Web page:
It became clear that concepts described in Peplau's model of nursing (Aggleton and Chalmers, 1990) were relevant and applicable to practice in this setting. Peplau's model focuses on the development of interpersonal relationships between the nurse and patient (Walsh, 1991). It also promotes patient independence and empowerment, which is seen as crucial in this context.
Nurse advisers are in a unique position because each care episode is short and depends on the rapid building of a relationship to forge partnerships with patients and help to meet their needs. The model describes four phases in this relationship: orientation, identification, exploitation and resolution (Box 1). These phases can overlap and together constitute the care process (Walsh, 1991).
Nurse advisers adopt a range of roles and must be skilled at moving in and out of these roles in response to different factors, including patients' needs and progress within the care process. With each phase, the nurse and patient work together to meet the patient's health needs. The nurse negotiates mutually agreed outcomes, encouraging patients to take charge of their own health.
Peplau describes a variety of roles that are relevant to the position of nurse adviser at NHS Direct. Six role dimensions have been identified (Fig 1). 'Stranger' (establishing effective interpersonal relationships); 'resource' (providing useful information, advice or expertise); 'researcher' (finding information and developing practice); 'care manager'; 'leader/facilitator'; and 'educator' (educating the caller, developing self and others).
These dimensions are applied in practice, through the phases of identification, orientation, exploitation and resolution. They are also applied through delivery and development. This involves team effectiveness, learning, the management of resources, practice and service development, quality and the promotion of health (Fig 1).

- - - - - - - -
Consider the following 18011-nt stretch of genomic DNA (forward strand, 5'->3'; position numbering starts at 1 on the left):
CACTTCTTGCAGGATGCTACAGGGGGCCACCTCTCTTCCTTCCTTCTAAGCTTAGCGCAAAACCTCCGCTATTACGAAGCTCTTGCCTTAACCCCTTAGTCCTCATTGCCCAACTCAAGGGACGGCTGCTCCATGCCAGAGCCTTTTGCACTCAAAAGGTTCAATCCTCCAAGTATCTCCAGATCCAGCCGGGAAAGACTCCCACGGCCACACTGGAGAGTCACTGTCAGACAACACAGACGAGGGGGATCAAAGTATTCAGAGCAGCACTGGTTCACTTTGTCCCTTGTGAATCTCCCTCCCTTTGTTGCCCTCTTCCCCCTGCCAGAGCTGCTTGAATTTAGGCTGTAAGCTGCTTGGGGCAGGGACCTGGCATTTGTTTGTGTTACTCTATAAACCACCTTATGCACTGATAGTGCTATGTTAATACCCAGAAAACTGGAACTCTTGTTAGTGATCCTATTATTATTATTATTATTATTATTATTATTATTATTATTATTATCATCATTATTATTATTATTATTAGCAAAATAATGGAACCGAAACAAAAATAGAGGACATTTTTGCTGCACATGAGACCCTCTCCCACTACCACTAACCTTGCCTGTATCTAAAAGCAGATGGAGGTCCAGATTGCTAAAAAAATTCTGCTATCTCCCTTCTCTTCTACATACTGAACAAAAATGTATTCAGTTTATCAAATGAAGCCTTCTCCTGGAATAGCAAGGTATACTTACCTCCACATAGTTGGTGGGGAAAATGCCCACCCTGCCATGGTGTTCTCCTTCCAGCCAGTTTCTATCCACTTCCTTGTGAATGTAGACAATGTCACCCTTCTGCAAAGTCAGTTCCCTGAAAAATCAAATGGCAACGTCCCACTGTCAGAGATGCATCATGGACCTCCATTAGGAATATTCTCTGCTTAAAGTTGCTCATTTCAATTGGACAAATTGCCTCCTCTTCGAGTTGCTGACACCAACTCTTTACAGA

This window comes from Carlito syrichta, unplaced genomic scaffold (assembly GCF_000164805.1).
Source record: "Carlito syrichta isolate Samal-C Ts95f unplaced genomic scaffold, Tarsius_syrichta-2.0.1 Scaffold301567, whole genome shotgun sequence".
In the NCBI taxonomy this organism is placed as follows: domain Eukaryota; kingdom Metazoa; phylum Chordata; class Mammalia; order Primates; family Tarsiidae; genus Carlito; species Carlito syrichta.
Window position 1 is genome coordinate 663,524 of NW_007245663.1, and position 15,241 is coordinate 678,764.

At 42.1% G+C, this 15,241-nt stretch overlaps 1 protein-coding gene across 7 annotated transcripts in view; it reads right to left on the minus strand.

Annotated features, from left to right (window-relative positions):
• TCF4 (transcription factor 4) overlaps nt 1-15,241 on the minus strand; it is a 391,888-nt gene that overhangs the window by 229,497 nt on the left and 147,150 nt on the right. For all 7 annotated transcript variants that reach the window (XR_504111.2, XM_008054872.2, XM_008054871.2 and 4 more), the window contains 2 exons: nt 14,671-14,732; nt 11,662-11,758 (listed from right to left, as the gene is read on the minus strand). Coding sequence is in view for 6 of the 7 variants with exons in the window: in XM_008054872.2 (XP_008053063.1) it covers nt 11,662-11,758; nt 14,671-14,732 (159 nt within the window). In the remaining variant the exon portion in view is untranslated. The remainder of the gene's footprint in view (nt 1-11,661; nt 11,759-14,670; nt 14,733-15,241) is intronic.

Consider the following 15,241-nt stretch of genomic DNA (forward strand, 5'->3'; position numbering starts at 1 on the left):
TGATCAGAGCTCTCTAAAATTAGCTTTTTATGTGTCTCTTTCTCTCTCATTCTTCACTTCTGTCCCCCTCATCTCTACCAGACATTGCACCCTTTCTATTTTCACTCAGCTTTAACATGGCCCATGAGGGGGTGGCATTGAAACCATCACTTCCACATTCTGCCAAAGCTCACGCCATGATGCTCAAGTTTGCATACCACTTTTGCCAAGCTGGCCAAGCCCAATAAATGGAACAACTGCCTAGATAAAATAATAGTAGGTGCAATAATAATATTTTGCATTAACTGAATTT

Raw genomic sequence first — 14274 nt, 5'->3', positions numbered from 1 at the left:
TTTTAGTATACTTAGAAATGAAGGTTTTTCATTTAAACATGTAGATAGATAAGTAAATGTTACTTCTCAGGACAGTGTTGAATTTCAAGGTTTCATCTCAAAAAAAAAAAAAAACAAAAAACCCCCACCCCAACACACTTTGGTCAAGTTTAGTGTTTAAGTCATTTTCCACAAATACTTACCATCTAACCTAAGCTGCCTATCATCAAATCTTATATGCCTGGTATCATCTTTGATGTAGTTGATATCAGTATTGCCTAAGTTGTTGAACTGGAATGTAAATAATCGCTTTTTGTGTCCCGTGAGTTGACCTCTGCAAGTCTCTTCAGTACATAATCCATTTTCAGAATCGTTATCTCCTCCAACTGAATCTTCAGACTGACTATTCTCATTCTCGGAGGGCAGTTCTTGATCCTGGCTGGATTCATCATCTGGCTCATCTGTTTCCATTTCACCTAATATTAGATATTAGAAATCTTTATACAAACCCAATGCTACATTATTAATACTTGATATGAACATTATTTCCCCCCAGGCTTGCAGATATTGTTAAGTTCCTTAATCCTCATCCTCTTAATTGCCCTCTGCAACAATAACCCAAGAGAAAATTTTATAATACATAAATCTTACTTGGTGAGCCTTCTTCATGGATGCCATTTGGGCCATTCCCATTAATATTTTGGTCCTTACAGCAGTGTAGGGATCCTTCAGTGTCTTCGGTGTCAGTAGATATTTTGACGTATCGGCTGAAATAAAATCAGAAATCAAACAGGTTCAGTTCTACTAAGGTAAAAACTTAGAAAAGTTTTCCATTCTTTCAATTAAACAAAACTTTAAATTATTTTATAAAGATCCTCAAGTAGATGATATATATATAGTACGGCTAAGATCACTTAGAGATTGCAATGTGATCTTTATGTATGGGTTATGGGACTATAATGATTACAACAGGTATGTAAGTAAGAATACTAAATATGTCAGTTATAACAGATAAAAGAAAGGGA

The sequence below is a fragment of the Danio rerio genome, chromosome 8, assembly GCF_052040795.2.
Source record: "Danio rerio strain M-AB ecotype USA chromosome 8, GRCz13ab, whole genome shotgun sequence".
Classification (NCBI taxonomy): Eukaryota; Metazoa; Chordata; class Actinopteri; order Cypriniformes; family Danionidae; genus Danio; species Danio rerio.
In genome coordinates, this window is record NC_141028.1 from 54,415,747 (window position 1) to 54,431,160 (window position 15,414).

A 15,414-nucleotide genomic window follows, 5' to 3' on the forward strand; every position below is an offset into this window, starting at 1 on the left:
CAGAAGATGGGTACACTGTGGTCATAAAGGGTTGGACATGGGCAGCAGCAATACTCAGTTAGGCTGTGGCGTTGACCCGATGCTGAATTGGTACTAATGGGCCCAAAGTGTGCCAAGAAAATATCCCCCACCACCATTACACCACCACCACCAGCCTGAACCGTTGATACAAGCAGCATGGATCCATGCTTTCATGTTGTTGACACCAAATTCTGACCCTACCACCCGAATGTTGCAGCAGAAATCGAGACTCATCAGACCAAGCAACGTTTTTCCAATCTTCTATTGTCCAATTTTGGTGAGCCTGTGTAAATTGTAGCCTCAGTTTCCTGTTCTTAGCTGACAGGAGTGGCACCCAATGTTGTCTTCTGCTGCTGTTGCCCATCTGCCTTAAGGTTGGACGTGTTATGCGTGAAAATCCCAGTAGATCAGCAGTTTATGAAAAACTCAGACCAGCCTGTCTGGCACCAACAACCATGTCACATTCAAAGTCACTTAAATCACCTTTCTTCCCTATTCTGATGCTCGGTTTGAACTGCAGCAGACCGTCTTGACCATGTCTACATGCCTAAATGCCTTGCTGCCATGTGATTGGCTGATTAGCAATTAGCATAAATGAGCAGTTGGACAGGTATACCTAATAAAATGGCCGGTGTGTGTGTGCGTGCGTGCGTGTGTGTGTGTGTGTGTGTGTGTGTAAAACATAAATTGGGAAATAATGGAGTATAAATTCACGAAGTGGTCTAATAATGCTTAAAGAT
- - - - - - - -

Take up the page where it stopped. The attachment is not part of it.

The framework is a comprehensive description of the nurse adviser's role, expressed as integrated, outcome-based competencies. It starts from the point of role outcomes, as opposed to role functions.
Because it is based on nursing outcomes, it has the potential to generate knowledge and theory for an area of practice that is yet to be defined and to guide educational development and provision (Fig 2). It also underpins reflective practice activities and professional supervision, makes role expectations clear and offers standards for the critical review of performance (Fig 3).
Role and career development
The framework incorporates a set of core competencies for the role, which guide the nurse's journey from recruitment, induction and preceptorship to independent practice. The role and career development are taken into account with the inclusion of enhanced competencies in the areas of managing services, developing people, quality and clinical effectiveness.
Nurse advisers develop an area of enhanced competence in line with service demand, as agreed through performance development review (PDR).
Progress to date
The framework is being used with nurse advisers at the West Yorkshire site and there are plans to extend the work to other groups of staff. The programme was also recently piloted across three sites in the Northern and Yorkshire region and has been subjected to a rigorous evaluation process. Nurse leaders and practitioners have welcomed the framework and plans for national implementation are being considered.